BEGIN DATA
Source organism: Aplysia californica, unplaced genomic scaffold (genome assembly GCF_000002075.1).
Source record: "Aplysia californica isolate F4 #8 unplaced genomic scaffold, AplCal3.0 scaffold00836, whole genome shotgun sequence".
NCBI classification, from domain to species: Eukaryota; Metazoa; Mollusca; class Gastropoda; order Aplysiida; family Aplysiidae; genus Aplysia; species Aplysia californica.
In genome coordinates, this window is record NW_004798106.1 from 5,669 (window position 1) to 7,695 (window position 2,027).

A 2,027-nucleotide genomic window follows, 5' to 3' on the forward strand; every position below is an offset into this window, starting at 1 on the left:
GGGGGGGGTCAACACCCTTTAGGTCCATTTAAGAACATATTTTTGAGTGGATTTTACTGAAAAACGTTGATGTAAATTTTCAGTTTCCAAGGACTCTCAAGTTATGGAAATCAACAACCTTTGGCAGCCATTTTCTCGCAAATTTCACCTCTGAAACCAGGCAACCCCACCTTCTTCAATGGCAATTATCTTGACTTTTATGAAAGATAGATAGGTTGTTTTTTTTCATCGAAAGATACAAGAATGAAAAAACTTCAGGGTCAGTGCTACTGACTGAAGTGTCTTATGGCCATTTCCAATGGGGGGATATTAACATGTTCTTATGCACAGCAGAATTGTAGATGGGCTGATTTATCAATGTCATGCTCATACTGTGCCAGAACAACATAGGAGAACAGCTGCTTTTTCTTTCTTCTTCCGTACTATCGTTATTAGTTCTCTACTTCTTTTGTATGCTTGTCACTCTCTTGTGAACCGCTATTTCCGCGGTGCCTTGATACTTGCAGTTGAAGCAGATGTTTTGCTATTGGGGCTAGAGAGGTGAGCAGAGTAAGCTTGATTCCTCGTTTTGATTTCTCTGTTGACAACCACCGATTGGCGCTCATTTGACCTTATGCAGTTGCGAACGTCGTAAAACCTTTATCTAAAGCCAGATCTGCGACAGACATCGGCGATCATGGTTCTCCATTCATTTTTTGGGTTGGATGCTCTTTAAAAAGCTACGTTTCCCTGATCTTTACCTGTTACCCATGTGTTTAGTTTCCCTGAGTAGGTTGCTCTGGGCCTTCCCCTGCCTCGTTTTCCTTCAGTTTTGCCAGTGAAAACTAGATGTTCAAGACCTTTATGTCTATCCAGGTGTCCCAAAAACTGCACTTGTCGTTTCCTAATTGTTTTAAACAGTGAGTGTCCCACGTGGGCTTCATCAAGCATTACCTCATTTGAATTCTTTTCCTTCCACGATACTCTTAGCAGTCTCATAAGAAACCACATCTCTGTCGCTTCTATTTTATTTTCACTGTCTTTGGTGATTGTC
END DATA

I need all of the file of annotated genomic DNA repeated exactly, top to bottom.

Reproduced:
Source organism: Aplysia californica, unplaced genomic scaffold (genome assembly GCF_000002075.1).
Source record: "Aplysia californica isolate F4 #8 unplaced genomic scaffold, AplCal3.0 scaffold00836, whole genome shotgun sequence".
NCBI classification, from domain to species: Eukaryota; Metazoa; Mollusca; class Gastropoda; order Aplysiida; family Aplysiidae; genus Aplysia; species Aplysia californica.
In genome coordinates, this window is record NW_004798106.1 from 5,669 (window position 1) to 7,695 (window position 2,027).

A 2,027-nucleotide genomic window follows, 5' to 3' on the forward strand; every position below is an offset into this window, starting at 1 on the left:
GGGGGGGGTCAACACCCTTTAGGTCCATTTAAGAACATATTTTTGAGTGGATTTTACTGAAAAACGTTGATGTAAATTTTCAGTTTCCAAGGACTCTCAAGTTATGGAAATCAACAACCTTTGGCAGCCATTTTCTCGCAAATTTCACCTCTGAAACCAGGCAACCCCACCTTCTTCAATGGCAATTATCTTGACTTTTATGAAAGATAGATAGGTTGTTTTTTTTCATCGAAAGATACAAGAATGAAAAAACTTCAGGGTCAGTGCTACTGACTGAAGTGTCTTATGGCCATTTCCAATGGGGGGATATTAACATGTTCTTATGCACAGCAGAATTGTAGATGGGCTGATTTATCAATGTCATGCTCATACTGTGCCAGAACAACATAGGAGAACAGCTGCTTTTTCTTTCTTCTTCCGTACTATCGTTATTAGTTCTCTACTTCTTTTGTATGCTTGTCACTCTCTTGTGAACCGCTATTTCCGCGGTGCCTTGATACTTGCAGTTGAAGCAGATGTTTTGCTATTGGGGCTAGAGAGGTGAGCAGAGTAAGCTTGATTCCTCGTTTTGATTTCTCTGTTGACAACCACCGATTGGCGCTCATTTGACCTTATGCAGTTGCGAACGTCGTAAAACCTTTATCTAAAGCCAGATCTGCGACAGACATCGGCGATCATGGTTCTCCATTCATTTTTTGGGTTGGATGCTCTTTAAAAAGCTACGTTTCCCTGATCTTTACCTGTTACCCATGTGTTTAGTTTCCCTGAGTAGGTTGCTCTGGGCCTTCCCCTGCCTCGTTTTCCTTCAGTTTTGCCAGTGAAAACTAGATGTTCAAGACCTTTATGTCTATCCAGGTGTCCCAAAAACTGCACTTGTCGTTTCCTAATTGTTTTAAACAGTGAGTGTCCCACGTGGGCTTCATCAAGCATTACCTCATTTGAATTCTTTTCCTTCCACGATACTCTTAGCAGTCTCATAAGAAACCACATCTCTGTCGCTTCTATTTTATTTTCACTGTCTTTGGTGATTGTC